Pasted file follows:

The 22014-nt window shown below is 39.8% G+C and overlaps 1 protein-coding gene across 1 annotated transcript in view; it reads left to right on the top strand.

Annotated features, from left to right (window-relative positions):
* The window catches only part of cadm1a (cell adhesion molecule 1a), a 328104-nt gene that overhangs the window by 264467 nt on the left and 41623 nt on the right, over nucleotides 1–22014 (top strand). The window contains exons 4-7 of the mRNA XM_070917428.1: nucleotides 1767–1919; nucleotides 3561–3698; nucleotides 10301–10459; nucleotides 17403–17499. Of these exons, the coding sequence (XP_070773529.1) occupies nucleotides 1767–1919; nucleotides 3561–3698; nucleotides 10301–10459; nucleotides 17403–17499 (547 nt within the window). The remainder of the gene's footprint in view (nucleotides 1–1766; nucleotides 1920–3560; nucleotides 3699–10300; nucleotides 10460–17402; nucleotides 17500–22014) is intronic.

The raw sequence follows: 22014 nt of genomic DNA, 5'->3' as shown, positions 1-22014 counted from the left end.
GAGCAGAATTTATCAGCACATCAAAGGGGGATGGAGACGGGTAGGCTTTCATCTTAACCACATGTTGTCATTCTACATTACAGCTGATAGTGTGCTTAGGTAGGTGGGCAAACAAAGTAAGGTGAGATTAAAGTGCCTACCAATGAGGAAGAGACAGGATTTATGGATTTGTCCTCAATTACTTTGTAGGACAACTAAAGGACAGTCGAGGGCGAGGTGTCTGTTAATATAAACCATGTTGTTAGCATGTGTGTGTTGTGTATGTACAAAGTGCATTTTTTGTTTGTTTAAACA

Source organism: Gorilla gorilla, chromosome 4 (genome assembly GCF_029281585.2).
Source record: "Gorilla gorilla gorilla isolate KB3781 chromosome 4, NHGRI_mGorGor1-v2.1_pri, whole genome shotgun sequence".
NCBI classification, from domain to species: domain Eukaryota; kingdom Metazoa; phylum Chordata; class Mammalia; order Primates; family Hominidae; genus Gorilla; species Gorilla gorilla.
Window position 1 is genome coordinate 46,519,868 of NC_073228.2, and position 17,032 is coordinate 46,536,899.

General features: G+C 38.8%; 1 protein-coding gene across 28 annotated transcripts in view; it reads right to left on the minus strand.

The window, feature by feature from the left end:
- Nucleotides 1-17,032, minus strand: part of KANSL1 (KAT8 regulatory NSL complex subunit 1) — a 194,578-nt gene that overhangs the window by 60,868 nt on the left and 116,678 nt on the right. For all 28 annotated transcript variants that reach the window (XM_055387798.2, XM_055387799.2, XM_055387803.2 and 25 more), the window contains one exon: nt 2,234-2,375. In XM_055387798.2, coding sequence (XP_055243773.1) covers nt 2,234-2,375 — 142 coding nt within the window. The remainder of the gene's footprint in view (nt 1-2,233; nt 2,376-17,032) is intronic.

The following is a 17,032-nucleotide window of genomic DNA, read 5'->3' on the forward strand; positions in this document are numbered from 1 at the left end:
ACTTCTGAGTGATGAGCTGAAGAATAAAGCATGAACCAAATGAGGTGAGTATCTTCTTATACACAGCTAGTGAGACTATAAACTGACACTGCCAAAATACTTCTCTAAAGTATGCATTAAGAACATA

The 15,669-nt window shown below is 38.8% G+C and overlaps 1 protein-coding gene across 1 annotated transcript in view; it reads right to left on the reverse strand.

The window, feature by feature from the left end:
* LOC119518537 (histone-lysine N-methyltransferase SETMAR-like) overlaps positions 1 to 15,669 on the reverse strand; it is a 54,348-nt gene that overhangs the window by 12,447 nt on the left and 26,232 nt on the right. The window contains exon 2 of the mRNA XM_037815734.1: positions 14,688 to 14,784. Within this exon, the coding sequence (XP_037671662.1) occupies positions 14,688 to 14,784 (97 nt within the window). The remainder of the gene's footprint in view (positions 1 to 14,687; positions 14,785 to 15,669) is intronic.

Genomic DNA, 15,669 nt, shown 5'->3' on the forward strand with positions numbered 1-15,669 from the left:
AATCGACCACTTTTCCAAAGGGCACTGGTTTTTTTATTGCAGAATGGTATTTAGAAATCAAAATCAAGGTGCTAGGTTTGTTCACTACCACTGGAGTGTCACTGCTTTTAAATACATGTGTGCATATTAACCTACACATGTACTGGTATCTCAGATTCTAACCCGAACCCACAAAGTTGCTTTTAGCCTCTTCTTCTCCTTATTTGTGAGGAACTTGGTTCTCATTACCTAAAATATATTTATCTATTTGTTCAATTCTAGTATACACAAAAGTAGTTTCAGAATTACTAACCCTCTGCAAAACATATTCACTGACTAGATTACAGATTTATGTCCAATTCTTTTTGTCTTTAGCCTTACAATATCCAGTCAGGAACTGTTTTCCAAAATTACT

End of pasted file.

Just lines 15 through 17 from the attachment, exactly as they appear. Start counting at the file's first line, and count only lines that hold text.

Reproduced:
The 15,669-nt window shown below is 38.8% G+C and overlaps 1 protein-coding gene across 1 annotated transcript in view; it reads right to left on the reverse strand.

The window, feature by feature from the left end:
* LOC119518537 (histone-lysine N-methyltransferase SETMAR-like) overlaps positions 1 to 15,669 on the reverse strand; it is a 54,348-nt gene that overhangs the window by 12,447 nt on the left and 26,232 nt on the right. The window contains exon 2 of the mRNA XM_037815734.1: positions 14,688 to 14,784. Within this exon, the coding sequence (XP_037671662.1) occupies positions 14,688 to 14,784 (97 nt within the window). The remainder of the gene's footprint in view (positions 1 to 14,687; positions 14,785 to 15,669) is intronic.